We left last time at the end of Moses’ plea for God to pardon the people. This time we will hear God’s response.
God didn’t give the people what they deserved. He also didn’t kill them on the spot. Instead He “pardoned” them because of Moses. But pardoning them didn’t mean they were forgiven or free of repercussions for their actions. Their behavior would cost them their future. The future that God had intended for them.
Two of the men out of the twelve who spied out the land remained faithful. Those two would live to see God’s promise fulfilled. The other ten died that day. The rest of the men enrolled in the census would also die without seeing God’s promise. God pardoned them from the immediate death sentence but not from the repercussions of their actions.
When God made His statement about pardoning the people and His promise that “none of the men who have seen My glory and My signs that I did in Egypt and in the wilderness, and yet have put Me to the test these ten times and have not obeyed my voice, shall see the land that I swore to give to their fathers” (verses 22-23a) all the people who were gathered for the report heard Him. He had just finished stepping in to prevent them from stoning Caleb. His power was evident at that moment. Moses then interceded for the people, still in their presence. And God gave His answer while they listened in. They continued to listen in until He had told them to turn back into the wilderness.
I’m not sure if His voice then became unintelligible to the people or they left at that point, but God spoke His next words directly to Moses and Aaron. God now shares with these two trusted men the extent of His displeasure with the people and the cost they will be paying. Not only are they “not going into the promised land” but they are going to die along the way. “Your dead bodies shall fall in the wilderness, and of all your number listed in the census from twenty years old and upward, who have grumbled against me, not one shall come into the land where I swore that I would make you dwell, except Caleb the son of Jephunneh and Joshua the son of Nun” (verses 29-30).
God also promises the people that they will have a difficult time while wandering in the wilderness. Their lives are going to take on a new layer; that of waiting for the last one of them to die. They would also be tasked with teaching their children the cost of following God and the cost of NOT following Him. They would pay the second in full.
The last part of God’s judgement for that day was to punish the men who brought the bad report. They were the ones who brought discouragement into the camp. They brought fear and doubt. They could have come with the same report that Caleb brought but they didn’t see God as capable of caring for their lives. So He took them instead. They were to pay for their part in Israel’s rebellion that very day with their lives.
Four men standing that day had faith in God and His promises. Their lives would continue on in that track. God didn’t say that Moses and Aaron would see His promise; only Caleb and Joshua. Was this primarily because of their ages? They were both well advanced in years before even entering the wilderness. Now they would be wandering for another 40 years. God could have miraculously extended their live but He didn’t promise He would. Moses’ life was extended quite a bit but his actions later on earned him the same sentence the rest of the men received. He was at least would be allowed to see the Promised Land from a distance before his death.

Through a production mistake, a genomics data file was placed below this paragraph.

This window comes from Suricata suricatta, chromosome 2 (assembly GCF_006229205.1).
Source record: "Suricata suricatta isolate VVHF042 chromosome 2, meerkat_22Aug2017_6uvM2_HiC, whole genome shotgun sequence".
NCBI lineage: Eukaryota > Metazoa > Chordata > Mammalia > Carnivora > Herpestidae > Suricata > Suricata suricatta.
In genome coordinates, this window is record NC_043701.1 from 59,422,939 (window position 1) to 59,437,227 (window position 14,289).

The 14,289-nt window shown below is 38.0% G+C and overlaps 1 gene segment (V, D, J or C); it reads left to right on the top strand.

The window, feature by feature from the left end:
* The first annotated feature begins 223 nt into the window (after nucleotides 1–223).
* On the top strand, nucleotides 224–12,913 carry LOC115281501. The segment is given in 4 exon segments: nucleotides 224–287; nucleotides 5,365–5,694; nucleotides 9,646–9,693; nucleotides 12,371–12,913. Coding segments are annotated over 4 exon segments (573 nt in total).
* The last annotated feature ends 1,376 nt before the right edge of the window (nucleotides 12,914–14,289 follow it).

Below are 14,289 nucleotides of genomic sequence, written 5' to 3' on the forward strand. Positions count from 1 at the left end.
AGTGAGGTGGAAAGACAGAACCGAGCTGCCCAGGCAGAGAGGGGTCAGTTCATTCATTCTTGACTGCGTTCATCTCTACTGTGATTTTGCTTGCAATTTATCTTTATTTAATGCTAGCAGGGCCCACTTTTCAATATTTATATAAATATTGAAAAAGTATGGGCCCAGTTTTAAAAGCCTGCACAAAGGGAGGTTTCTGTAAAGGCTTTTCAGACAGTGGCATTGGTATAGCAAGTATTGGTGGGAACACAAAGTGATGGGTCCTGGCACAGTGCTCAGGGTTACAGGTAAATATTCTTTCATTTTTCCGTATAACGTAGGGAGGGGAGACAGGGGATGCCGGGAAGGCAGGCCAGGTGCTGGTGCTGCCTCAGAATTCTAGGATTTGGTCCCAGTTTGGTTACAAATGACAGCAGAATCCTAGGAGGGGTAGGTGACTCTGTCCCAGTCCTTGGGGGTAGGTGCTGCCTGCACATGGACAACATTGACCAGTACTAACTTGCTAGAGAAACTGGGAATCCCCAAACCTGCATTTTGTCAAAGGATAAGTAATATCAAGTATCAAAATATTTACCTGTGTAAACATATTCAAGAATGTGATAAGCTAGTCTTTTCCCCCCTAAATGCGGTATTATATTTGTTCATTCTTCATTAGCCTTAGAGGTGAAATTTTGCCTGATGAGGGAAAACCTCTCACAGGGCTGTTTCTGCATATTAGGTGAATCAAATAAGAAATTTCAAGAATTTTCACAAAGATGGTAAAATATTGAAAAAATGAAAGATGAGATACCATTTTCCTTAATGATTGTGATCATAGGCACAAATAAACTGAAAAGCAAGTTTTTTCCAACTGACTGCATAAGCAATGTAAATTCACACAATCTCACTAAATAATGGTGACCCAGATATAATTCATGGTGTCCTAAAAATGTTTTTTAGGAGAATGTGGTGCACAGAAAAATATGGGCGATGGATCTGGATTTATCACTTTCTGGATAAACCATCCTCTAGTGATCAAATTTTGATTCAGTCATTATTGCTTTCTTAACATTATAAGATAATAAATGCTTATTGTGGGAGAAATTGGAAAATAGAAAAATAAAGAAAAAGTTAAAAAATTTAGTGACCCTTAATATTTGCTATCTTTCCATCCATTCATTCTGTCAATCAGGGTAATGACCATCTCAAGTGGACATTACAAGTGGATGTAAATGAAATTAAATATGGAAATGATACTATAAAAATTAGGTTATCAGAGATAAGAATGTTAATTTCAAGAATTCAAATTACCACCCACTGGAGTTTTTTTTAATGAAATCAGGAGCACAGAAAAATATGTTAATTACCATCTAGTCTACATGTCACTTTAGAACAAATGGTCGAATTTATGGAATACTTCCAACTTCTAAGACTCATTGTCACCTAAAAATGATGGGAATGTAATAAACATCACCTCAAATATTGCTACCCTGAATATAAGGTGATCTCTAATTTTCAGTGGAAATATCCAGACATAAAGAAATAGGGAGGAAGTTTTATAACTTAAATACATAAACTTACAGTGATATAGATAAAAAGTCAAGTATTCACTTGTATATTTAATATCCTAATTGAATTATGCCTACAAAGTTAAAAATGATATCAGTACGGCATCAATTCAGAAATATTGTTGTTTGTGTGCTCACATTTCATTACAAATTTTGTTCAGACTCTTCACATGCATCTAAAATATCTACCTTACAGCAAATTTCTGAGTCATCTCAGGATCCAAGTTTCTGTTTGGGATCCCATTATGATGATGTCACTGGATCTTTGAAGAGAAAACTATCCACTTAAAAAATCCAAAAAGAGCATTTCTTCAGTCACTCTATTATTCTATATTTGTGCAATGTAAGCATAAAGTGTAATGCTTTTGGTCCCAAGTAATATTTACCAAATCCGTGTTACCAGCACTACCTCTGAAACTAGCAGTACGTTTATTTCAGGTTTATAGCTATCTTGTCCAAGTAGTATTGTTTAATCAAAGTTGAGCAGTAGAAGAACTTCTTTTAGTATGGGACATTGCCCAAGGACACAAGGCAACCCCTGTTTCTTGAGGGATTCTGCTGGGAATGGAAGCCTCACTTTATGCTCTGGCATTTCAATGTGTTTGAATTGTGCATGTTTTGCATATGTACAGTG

Sin has consequences. Yes. God forgive us of our sins when we come to Him but there are still consequences for our actions. Sometimes those consequences are small and easily handled but other times they change our future forever.
God is a “gentleman” and won’t force you to follow where He leads. But when we resist His pull we miss out on the wonders He had planned for us. Israel pulled back and refused to follow His lead. They would never realize the fullness He had for them. I wonder if someone would have shown them the “price tag” on their sin BEFORE they committed it if it would have changed their actions. Probably not because God gave them MORE than enough chances to learn this lesson. Am I willing to risk missing out on what God has for me because of fear? I PRAY NOT!
Father God, I feel for the people and I also feel for You. I understand they were afraid. But I also KNOW that they had PLENTY of evidence if they would have just opened their hearts to You. I have said MANY times that I want to shake those people and ask them WHY they didn’t believe. But I don’t know for CERTAIN how I would have behaved in their place. I PRAY I would have stood with Caleb and Joshua. I believe I would have but I didn’t face that day in their sandals.
I feel for You because You poured out Your heart to these people who said one minute they loved You and then turned their backs in the next. The same group that grumbled because the menu wasn’t broad enough. The same group who demanded other gods because Moses was gone too long. The same group who REPEATEDLY said You were trying to kill them. The same group You gave the bread from Your own table. The same group You gave fresh water to drink. The same group You protected in battle. The same group You restored TEN times over. And the same group who You daily lived with. HOW COULD THEY NOT SEE!!!
Please God help me open my eyes to see ALL You have done for me. Help me know Your voice and follow where You lead. Please don’t let me pull back so hard that I miss what You have in store for me. Let me see the promises that wait for me ONLY by following You. That is the future I want with ALL my heart!